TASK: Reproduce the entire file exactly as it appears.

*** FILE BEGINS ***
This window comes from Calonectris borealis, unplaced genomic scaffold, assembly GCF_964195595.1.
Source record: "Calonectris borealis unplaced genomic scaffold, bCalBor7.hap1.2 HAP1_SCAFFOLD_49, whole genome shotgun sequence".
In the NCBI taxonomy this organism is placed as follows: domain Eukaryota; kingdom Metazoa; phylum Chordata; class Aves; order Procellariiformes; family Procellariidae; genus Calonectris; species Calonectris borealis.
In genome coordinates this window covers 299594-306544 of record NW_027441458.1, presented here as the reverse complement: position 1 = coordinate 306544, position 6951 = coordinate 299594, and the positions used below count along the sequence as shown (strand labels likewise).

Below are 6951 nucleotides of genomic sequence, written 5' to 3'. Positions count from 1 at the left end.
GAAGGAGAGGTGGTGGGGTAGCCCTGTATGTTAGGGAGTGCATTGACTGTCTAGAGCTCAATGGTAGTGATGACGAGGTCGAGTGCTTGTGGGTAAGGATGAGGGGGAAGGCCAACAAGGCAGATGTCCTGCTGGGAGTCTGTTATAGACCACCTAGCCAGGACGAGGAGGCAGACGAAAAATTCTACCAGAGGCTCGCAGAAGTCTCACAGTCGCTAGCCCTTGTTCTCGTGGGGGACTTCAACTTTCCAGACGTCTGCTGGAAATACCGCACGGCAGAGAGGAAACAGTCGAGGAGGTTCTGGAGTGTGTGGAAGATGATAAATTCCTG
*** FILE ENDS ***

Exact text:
This window comes from Calonectris borealis, unplaced genomic scaffold, assembly GCF_964195595.1.
Source record: "Calonectris borealis unplaced genomic scaffold, bCalBor7.hap1.2 HAP1_SCAFFOLD_49, whole genome shotgun sequence".
In the NCBI taxonomy this organism is placed as follows: domain Eukaryota; kingdom Metazoa; phylum Chordata; class Aves; order Procellariiformes; family Procellariidae; genus Calonectris; species Calonectris borealis.
In genome coordinates this window covers 299594-306544 of record NW_027441458.1, presented here as the reverse complement: position 1 = coordinate 306544, position 6951 = coordinate 299594, and the positions used below count along the sequence as shown (strand labels likewise).

Below are 6951 nucleotides of genomic sequence, written 5' to 3'. Positions count from 1 at the left end.
GAAGGAGAGGTGGTGGGGTAGCCCTGTATGTTAGGGAGTGCATTGACTGTCTAGAGCTCAATGGTAGTGATGACGAGGTCGAGTGCTTGTGGGTAAGGATGAGGGGGAAGGCCAACAAGGCAGATGTCCTGCTGGGAGTCTGTTATAGACCACCTAGCCAGGACGAGGAGGCAGACGAAAAATTCTACCAGAGGCTCGCAGAAGTCTCACAGTCGCTAGCCCTTGTTCTCGTGGGGGACTTCAACTTTCCAGACGTCTGCTGGAAATACCGCACGGCAGAGAGGAAACAGTCGAGGAGGTTCTGGAGTGTGTGGAAGATGATAAATTCCTG